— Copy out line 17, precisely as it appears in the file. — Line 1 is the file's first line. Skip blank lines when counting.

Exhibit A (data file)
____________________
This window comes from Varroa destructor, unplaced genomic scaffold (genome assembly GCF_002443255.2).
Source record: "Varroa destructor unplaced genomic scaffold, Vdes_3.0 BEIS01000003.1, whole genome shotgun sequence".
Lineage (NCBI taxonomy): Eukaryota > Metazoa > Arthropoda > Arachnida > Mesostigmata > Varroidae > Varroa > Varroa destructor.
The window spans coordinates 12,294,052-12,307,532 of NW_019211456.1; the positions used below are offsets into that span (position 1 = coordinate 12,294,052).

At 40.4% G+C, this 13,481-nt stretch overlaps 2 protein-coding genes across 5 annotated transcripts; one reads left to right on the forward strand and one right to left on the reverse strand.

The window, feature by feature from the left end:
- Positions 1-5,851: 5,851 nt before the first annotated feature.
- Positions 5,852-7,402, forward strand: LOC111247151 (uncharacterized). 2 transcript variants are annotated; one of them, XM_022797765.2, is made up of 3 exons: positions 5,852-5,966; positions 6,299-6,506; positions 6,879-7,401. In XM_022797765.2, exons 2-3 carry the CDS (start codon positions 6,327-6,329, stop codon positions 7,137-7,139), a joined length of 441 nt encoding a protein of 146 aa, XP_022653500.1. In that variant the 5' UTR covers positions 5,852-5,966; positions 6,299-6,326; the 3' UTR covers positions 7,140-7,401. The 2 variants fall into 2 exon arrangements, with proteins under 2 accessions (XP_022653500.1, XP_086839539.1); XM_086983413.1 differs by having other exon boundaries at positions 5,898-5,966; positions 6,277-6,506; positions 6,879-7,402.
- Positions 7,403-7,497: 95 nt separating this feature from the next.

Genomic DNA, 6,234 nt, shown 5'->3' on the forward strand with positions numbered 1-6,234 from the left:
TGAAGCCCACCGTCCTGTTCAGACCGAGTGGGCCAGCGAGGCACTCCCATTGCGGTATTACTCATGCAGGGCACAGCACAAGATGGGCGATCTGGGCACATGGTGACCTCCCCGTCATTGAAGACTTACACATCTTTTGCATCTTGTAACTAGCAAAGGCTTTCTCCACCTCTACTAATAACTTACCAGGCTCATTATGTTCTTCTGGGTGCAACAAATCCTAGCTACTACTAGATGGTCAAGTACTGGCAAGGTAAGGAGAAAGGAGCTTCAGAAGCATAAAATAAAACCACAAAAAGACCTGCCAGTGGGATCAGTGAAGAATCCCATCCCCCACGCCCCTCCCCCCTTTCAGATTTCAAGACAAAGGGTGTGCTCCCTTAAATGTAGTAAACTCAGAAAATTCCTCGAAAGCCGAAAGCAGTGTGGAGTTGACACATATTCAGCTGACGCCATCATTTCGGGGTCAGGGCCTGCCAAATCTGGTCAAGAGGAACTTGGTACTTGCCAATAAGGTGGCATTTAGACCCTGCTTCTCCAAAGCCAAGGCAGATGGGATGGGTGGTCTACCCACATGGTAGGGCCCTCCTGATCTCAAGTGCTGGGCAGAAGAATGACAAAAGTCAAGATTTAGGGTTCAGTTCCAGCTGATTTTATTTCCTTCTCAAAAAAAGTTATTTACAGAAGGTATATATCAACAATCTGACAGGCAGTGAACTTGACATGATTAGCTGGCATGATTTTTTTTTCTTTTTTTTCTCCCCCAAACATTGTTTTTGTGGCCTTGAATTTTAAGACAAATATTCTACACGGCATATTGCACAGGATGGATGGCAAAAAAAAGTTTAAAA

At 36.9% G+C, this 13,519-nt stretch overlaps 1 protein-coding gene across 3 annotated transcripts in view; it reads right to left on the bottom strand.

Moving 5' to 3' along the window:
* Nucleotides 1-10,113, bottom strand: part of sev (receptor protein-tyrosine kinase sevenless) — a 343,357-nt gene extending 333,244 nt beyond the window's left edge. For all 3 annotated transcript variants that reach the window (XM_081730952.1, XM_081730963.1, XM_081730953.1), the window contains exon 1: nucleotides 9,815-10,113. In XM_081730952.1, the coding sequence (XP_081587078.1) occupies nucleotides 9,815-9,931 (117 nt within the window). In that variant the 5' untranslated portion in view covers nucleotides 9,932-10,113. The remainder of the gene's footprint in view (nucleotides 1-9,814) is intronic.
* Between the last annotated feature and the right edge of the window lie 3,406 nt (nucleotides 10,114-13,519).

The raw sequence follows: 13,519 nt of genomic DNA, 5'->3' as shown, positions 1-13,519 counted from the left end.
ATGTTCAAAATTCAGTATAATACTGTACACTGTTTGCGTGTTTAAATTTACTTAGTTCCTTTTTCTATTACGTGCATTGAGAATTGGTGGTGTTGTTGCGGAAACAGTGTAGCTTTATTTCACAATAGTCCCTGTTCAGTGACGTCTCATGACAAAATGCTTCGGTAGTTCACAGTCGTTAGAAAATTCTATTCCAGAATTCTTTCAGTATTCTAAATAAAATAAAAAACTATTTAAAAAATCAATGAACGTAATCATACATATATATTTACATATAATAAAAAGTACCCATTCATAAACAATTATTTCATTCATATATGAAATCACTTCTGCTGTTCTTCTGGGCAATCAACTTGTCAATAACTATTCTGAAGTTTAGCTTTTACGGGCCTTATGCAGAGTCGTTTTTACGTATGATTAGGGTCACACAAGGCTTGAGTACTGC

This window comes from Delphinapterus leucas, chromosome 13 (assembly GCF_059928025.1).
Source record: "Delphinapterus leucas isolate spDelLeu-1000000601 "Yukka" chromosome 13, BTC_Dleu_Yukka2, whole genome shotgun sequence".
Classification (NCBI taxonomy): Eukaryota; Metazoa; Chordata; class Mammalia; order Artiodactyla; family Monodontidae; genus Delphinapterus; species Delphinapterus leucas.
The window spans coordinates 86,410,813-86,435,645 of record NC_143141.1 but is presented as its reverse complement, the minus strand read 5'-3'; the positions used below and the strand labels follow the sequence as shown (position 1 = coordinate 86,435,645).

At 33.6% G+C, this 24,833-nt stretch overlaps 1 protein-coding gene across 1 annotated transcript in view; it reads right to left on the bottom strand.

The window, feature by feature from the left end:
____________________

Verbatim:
ATGTTCAAAATTCAGTATAATACTGTACACTGTTTGCGTGTTTAAATTTACTTAGTTCCTTTTTCTATTACGTGCATTGAGAATTGGTGGTGTTGTTGCGGAAACAGTGTAGCTTTATTTCACAATAGTCCCTGTTCAGTGACGTCTCATGACAAAATGCTTCGGTAGTTCACAGTCGTTAGAAAATTCTATTCCAGAATTCTTTCAGTATTCTAAATAAAATAAAAAACTATTTAAAAAATCAATGAACGTAATCATACATATATATTTACATATAATAAAAAGTACCCATTCATAAACAATTATTTCATTCATATATGAAATCACTTCTGCTGTTCTTCTGGGCAATCAACTTGTCAATAACTATTCTGAAGTTTAGCTTTTACGGGCCTTATGCAGAGTCGTTTTTACGTATGATTAGGGTCACACAAGGCTTGAGTACTGC